Thursday, June 4, 2020
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Dear Tom,

My eight-year-old daughter was in a homeschool PE class last year, half the time (or more) I had to bribe her to participate (I told her she had to do regular school work while her sister and friends played PE if she didn’t participate.) Most of the time given the choice of book work or PE, she’d do PE. Sometimes she’d get into it, sometimes not. She’d say, “makes me tired”, I don’t want to run laps, etc. Lots of times she’d get into the fun and play. But it was definitely a hard sell.

My question: Should I “make” her do it next year? Or find other ways of encouraging physical activity? She roller skates around the house all day if we let her, she rides her bike when the weather’s nice, she does cartwheels in parking lots and hallways, and takes dance once a week for an hour? Does she need a structured PE class all year to teach her things like softball, field hockey, etc.?

Dear KY
It comes down to that same issue of getting our kids to own it and to be self motivated. Remember, that we can push our kids to do things that we want them to do, but so many times it pushes them out. They become internally frustrated and resent the activity. They feel the push and resist. They may go, but they really are not there. On the outside they may be running laps and doing jumping jacks, but on the inside they are hating it; resisting the coach, complaining and wishing they were at home taking a nap.

So the key is to find a way, find something that encourages her to enjoy PE.

First, let’s replace the word “bribe” with “encourage”. Bribing is usually for the benefit of the one doing the bribing; it can be manipulative, even when you feel you are doing it for the child. To encourage is honest, pure, and the benefit is for the person receiving the encouragement.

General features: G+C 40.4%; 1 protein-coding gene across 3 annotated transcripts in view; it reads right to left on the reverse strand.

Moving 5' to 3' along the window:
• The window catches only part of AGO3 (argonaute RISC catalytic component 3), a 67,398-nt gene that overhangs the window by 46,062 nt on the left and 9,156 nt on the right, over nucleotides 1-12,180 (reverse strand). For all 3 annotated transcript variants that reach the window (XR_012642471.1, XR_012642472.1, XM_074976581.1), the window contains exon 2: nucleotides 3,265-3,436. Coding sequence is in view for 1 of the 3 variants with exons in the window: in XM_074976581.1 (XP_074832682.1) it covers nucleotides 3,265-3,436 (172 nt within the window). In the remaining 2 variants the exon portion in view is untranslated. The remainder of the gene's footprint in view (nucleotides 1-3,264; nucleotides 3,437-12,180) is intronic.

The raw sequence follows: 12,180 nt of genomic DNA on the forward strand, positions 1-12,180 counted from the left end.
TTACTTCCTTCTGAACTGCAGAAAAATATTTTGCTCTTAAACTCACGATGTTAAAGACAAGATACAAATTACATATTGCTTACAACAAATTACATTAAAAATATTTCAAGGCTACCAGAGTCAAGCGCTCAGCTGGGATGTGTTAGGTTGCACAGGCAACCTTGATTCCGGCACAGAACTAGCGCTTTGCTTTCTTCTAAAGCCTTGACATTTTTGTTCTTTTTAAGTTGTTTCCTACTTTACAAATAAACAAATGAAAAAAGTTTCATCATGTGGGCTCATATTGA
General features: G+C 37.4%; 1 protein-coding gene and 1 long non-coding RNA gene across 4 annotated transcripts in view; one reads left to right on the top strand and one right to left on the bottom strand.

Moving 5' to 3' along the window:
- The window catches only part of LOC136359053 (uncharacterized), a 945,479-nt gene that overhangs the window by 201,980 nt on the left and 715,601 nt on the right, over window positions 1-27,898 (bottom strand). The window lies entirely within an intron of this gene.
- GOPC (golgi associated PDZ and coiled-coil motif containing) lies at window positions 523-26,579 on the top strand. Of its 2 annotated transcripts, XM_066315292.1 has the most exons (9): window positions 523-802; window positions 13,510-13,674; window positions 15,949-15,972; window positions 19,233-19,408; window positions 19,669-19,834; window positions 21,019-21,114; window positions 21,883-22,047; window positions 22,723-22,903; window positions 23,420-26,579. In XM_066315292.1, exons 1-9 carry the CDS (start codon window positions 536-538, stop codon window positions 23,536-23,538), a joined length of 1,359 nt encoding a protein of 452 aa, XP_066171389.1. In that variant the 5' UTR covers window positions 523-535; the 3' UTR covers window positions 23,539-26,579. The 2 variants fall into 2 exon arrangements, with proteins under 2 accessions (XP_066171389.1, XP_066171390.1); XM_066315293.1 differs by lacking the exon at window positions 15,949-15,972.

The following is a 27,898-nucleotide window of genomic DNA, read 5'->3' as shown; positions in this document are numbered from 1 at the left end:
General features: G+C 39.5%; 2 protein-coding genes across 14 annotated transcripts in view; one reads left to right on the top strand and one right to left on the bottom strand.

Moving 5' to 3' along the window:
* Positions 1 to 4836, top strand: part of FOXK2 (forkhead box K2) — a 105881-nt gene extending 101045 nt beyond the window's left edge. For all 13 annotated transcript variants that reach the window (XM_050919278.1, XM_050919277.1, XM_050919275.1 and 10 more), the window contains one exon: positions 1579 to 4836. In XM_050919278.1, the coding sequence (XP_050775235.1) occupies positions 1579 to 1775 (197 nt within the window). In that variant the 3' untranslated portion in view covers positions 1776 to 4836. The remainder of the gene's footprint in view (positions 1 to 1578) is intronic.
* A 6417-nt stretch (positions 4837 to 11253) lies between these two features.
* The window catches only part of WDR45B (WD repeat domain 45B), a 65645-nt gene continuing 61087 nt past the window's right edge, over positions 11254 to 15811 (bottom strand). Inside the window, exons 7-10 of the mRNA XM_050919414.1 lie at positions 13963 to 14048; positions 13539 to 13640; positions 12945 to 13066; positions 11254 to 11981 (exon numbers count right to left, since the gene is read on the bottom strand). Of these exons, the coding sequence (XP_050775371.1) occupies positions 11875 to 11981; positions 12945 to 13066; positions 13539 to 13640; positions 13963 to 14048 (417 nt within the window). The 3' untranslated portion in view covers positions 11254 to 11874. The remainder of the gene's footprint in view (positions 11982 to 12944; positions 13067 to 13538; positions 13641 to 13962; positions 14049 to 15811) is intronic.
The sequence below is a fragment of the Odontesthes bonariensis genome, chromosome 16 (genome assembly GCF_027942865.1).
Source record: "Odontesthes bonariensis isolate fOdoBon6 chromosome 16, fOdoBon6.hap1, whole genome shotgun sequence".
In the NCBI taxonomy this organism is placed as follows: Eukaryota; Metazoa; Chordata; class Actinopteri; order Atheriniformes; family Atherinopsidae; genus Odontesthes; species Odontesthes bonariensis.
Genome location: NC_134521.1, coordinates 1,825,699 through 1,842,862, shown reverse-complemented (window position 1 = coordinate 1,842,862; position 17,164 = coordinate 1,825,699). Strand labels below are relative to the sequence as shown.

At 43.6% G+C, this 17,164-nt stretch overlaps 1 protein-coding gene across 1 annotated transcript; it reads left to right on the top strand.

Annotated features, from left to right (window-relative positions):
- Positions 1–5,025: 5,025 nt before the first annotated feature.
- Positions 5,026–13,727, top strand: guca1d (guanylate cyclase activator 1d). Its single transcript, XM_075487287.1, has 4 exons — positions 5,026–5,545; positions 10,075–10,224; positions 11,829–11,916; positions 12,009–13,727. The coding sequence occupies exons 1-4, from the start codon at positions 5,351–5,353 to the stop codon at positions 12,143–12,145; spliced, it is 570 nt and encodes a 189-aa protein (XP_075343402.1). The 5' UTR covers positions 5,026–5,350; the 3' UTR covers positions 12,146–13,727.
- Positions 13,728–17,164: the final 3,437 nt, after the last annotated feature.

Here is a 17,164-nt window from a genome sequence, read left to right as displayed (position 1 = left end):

So, to find fun and exciting ways or things to motivate her is a great idea. Rewarding and affirming are two powerful tools to encourage and motivate

Another good tool is building relationships. How about doing fun things with a few of the other kids outside of PE? Invite them over, have a sleepover, or a game day. When they have some established relationships, they will want to participate more. Kids love to be with their friends… even if it involves work.

One of the advantages of being involved in a structured class is that kids have to learn to do things according to someone else’s time schedule. Your daughter may not like to run when she’s not in the mood, but it’s good for us to do things we don’t necessarily want to do.

Kids can learn to respect someone else’s authority, learn new disciplines, and appreciate someone else’s instruction. Remember that PE not only teaches health and promotes physical fitness, but it also teaches things like relationship building, dealing with winning and losing, teamwork, persistence, and many other life skills.

It sounds like once she gets involved, she has a good time, so don’t make it an option. If she knows this is what she does on these days at these times, because that is what her parents feel is best for her, and it’s not really up for discussion, she may learn to find the positive side of the PE class.

So keep her doing cartwheels in parking lots and she can bring a new slant to PE class; cart wheeling to first base might be just the thing to keep her motivated to come to PE and the others may join in!

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